The Days without Mirror (Part 11)


The Days without Mirror (Part 11)

Memoirs of Manijeh Lashgari; The wife of released pilot, Hossein Lashgari

Edited by: Golestan Jafarian

Translator: Zahra Hosseinian

Tehran, Sooreh Mehr Publications Company

‎2016 (Persian Version)‎

Chapter 5

In my paternal home, when it was near to my father's coming home at noon, if it was winter, Samovar was boiling and tea was brewing. At least one type of winter fruits, washed and clean, was in a dish on the table. If it was summer, a pitcher full of ice and mixture of flixweed seed and oxymel drink besides cold watermelon and honey-melon were ready on the table. My father saw these as a sign of his family's longing for his coming back home and would be happy. I had also learned. If Hossein did not fly, he came back home about 3:00 pm. There were a lot of flowers in the garden; I picked one or two flowers, any kind which was in my access, and put them in a Swarovski crystal vase filled with water. Usually there was flower on the dining table. As it was hot there, I always had a cold watermelon or honey-melon in the fridge.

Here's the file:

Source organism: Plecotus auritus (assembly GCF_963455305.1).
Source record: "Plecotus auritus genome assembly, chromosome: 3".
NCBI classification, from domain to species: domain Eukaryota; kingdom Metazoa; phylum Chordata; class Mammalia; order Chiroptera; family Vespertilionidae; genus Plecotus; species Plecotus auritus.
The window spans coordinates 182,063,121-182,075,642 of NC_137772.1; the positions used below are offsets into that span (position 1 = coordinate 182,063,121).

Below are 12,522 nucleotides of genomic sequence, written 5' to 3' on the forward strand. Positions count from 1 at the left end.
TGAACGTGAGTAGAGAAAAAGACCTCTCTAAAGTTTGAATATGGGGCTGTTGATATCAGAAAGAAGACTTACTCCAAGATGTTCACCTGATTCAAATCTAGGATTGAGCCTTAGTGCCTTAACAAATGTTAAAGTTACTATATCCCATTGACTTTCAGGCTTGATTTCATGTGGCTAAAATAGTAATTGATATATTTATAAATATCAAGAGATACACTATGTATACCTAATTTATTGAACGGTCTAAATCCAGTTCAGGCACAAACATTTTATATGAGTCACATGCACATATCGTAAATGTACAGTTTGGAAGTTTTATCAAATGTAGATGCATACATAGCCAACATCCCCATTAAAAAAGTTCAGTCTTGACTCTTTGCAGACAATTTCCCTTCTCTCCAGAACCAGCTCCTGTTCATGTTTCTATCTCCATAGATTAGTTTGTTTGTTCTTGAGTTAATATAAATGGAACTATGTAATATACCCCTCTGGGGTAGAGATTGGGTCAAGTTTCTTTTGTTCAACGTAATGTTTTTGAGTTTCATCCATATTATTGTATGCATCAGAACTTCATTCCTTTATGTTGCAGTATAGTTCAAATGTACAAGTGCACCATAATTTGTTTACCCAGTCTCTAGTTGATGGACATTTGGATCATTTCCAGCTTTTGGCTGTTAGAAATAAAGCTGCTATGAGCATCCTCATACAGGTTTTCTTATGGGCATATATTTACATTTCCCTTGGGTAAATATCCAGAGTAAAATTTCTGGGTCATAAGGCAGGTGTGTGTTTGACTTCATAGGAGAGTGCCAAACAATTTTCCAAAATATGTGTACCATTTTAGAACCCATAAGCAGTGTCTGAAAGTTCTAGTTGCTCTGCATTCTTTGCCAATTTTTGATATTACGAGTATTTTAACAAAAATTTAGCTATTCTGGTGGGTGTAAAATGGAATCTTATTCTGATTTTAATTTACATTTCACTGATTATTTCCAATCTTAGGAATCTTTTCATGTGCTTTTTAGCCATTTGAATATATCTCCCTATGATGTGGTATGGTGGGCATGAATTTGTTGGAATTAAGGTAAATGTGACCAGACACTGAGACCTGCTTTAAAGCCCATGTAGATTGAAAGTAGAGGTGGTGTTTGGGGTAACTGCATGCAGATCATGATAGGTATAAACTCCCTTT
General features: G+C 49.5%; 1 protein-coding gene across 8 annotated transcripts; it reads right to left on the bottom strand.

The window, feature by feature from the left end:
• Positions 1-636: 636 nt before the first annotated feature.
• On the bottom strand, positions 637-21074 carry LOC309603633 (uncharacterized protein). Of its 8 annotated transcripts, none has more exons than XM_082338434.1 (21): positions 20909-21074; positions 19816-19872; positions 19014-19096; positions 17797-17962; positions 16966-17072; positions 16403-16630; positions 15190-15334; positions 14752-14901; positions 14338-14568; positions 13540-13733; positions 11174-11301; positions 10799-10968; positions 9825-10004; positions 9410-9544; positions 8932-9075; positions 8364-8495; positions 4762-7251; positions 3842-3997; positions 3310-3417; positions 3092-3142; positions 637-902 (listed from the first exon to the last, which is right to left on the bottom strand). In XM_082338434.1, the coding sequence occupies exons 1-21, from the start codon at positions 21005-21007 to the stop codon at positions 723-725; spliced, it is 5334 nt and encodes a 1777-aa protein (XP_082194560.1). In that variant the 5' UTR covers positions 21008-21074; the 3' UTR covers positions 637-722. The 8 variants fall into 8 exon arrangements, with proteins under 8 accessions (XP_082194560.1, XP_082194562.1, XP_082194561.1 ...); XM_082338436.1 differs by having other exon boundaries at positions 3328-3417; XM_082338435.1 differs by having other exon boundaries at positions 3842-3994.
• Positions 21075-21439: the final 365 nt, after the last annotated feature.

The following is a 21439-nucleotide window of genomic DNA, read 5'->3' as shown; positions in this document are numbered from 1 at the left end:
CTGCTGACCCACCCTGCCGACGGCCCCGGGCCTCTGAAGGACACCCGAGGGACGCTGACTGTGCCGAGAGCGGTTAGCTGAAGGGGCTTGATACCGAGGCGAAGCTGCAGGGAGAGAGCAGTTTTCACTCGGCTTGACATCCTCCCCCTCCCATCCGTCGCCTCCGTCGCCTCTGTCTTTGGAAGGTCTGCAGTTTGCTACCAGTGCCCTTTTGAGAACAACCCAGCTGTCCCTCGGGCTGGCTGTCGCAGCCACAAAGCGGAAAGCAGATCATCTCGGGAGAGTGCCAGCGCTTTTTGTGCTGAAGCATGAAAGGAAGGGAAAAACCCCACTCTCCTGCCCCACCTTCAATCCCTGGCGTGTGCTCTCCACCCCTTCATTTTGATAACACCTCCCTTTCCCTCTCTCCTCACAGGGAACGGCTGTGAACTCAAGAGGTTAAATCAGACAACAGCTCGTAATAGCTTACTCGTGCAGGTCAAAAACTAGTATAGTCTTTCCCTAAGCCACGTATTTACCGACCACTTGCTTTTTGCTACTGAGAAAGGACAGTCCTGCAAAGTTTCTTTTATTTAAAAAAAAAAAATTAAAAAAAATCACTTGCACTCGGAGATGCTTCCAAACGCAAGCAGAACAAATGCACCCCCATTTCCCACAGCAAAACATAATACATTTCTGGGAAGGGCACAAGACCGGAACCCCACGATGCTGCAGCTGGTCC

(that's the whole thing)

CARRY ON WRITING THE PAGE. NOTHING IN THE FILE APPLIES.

An hour before Hossein came home; I changed my clothes, did hairdressing by hair stretcher or hair-curler, and applied perfume. Hossein liked a warm atmosphere in the house and he wanted me to be a well-groomed woman.

Whenever Hossein came home, he first drank a glass of honey-melon juice or chilled watermelon. Then he went to take a shower and I sat the table. At the dining table, we both talked about what we had done that day and or listed the items we needed for our house, in order to buy them at the first opportunity.

The very first two or three months our house was almost formed. Hossein bought three carpets, a washing machine (because I did not know how to wash our clothes), furniture, a bed, and a dining table. Within these two or three months, we almost had known each other’s behaviors. Hossein spoke a lot. As he was ten years older than me, his sense of support of me was more and I liked this spirit. In the afternoons, when he left home, his absence was felt. I amused myself by phoning to my friends and my mother, by reading books, and by walking in the garden of base, which was lush and beautiful. Sometimes, I rang Hossein and asked his permission to go shopping along with Rouhangiz.